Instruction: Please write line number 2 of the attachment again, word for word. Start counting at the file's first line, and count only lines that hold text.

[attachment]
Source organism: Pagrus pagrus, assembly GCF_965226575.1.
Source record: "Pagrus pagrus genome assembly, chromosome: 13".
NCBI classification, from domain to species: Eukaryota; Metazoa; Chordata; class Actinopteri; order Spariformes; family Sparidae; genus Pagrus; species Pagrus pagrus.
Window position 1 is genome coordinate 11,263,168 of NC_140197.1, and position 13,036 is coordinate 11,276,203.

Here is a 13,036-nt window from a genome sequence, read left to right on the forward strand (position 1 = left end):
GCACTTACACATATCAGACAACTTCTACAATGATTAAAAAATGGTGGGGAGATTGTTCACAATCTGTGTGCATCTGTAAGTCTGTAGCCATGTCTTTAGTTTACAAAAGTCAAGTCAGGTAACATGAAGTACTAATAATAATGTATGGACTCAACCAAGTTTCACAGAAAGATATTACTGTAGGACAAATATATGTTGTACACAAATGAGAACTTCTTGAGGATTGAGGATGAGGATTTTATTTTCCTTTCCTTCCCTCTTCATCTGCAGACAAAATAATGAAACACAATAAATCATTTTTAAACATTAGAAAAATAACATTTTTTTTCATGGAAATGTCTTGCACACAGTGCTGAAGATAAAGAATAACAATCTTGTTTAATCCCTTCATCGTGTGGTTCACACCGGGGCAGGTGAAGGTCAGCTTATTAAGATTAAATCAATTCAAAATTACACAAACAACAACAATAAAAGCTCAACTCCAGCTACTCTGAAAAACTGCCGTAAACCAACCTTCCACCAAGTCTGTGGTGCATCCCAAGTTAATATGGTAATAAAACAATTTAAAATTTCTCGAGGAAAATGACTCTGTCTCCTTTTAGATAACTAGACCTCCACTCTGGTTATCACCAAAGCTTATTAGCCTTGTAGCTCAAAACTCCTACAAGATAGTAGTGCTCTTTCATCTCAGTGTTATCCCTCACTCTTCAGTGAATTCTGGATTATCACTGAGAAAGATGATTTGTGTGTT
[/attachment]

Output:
Source record: "Pagrus pagrus genome assembly, chromosome: 13".